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Q4 2017 Market Report

Q4 2017 Marks Another Strong Year for Bay Area Real Estate

If you thought the Bay Area housing prices couldn’t continue to climb, the market ended 2017 with a strong fourth quarter as all seven counties saw year-over-year increases in the average sales price. We also saw a bit of concern in the first half of Q4 2017 due to the looming tax bill issues — causing some to move faster on properties during that time of indecision — but eventually balanced out again in December once the tax bill was finally passed.

Overall, the market in Q4 continued to see restricted inventory throughout the region along with demand remaining high, causing an upward pressure on average sales prices in several of the Bay Area’s most active marketplaces. reported in January that, “increased buyer demand, decreased existing home turnover and not enough new home building has created a perfect storm of ‘crisis level’ low inventory in many of the nation’s most popular cities, including San Francisco.” According to the report, the Bay Area had the second biggest drop in inventory in the U.S. this year.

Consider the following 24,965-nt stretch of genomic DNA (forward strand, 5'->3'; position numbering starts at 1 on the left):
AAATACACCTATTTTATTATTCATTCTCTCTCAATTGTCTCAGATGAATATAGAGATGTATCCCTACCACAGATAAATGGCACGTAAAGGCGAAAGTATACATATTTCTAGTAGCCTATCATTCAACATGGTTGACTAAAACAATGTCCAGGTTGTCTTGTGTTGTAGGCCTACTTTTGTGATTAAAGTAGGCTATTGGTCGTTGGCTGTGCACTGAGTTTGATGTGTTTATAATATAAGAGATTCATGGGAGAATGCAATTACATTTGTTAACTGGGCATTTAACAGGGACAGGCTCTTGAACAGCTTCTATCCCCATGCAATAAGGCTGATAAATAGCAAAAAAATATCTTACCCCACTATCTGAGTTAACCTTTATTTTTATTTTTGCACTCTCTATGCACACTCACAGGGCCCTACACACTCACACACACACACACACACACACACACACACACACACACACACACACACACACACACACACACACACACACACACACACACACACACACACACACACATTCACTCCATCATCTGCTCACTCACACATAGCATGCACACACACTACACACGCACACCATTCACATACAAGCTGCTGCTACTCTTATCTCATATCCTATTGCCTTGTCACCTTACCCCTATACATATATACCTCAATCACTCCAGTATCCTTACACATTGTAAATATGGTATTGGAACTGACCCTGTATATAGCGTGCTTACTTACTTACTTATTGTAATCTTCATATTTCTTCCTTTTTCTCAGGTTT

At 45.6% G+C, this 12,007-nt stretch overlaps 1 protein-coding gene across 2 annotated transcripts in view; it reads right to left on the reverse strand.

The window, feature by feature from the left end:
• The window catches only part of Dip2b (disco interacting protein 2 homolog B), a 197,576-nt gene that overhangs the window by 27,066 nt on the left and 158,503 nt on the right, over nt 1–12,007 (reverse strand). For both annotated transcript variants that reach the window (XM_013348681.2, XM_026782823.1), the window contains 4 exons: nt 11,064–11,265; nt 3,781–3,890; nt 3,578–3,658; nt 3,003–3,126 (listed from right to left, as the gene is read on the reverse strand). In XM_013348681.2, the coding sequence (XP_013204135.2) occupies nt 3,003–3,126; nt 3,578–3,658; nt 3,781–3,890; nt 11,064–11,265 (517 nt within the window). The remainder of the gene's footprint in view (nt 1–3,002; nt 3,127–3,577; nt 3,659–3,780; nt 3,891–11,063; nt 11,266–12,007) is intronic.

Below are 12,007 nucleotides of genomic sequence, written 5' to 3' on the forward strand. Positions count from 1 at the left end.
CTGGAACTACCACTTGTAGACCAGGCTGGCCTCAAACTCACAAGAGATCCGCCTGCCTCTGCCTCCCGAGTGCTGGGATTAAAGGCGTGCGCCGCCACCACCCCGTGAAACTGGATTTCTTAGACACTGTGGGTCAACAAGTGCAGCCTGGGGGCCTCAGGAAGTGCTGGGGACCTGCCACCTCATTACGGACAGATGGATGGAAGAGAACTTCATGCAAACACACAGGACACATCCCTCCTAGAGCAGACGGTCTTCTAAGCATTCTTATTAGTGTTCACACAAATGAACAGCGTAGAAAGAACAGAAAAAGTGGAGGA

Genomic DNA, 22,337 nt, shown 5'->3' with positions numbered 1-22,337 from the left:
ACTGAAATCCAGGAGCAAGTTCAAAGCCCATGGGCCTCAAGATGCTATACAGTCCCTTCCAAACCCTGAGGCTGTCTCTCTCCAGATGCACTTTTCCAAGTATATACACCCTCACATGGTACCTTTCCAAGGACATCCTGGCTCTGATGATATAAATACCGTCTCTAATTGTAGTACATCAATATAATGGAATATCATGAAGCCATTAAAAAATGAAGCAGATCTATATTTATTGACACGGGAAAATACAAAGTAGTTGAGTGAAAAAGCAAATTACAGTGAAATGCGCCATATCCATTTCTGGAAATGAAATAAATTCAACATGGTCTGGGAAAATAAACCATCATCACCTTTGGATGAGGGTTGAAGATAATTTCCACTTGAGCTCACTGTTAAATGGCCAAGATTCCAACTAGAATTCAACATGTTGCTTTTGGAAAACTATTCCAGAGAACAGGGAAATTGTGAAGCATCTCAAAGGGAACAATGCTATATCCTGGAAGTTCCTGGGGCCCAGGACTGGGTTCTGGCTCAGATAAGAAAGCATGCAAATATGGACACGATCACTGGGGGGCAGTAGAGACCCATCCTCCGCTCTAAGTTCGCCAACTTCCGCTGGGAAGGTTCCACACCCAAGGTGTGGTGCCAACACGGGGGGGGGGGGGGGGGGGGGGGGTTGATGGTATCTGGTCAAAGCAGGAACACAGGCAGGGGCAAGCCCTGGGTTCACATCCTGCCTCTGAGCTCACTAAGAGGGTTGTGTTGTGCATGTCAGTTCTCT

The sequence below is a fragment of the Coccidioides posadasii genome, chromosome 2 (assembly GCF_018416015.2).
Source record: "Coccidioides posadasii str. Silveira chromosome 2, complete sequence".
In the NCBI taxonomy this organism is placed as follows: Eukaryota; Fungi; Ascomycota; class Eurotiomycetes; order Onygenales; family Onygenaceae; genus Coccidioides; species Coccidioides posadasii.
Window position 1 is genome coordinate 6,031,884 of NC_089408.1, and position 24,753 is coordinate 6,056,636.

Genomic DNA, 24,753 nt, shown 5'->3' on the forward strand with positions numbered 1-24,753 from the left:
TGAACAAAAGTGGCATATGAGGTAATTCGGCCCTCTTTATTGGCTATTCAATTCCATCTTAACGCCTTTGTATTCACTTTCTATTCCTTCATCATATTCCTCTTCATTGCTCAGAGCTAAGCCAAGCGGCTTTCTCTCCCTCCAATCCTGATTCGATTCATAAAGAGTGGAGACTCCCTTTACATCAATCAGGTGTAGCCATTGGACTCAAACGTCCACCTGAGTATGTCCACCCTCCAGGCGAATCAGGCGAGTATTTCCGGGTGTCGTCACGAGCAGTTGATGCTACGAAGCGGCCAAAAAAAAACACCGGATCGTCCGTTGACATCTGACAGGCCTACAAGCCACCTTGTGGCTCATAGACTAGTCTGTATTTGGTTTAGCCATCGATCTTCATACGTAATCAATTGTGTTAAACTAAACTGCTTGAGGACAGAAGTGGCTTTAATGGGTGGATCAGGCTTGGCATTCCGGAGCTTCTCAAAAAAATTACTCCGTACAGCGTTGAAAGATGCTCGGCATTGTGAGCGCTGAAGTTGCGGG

Also pressuring prices is the fact that there is record low unemployment rates in Bay Area, which basically stayed at an overall average of 3 percent for 2017. The Mayor’s office recently released its report with a 2.1 percent unemployment rate for the East Bay and 2.4 percent for San Francisco/San Mateo Metro Area. According to the report, San Francisco has added six jobs for every one unit of housing in 2017, which has and will continue to push prices upward and incentivize buyers to look outside of the city as they seek value and affordability.

The Bay Area’s economic growth is expected to carry on into 2018 and in turn will continue to fuel the high buyer demand, so we anticipate another robust year. Any lingering concerns regarding the impacts of the tax reform, as of now, are not expected to have a large scale cooling effect on the San Francisco marketplace, although any big increases in interest rates could affect the entry-level buyer.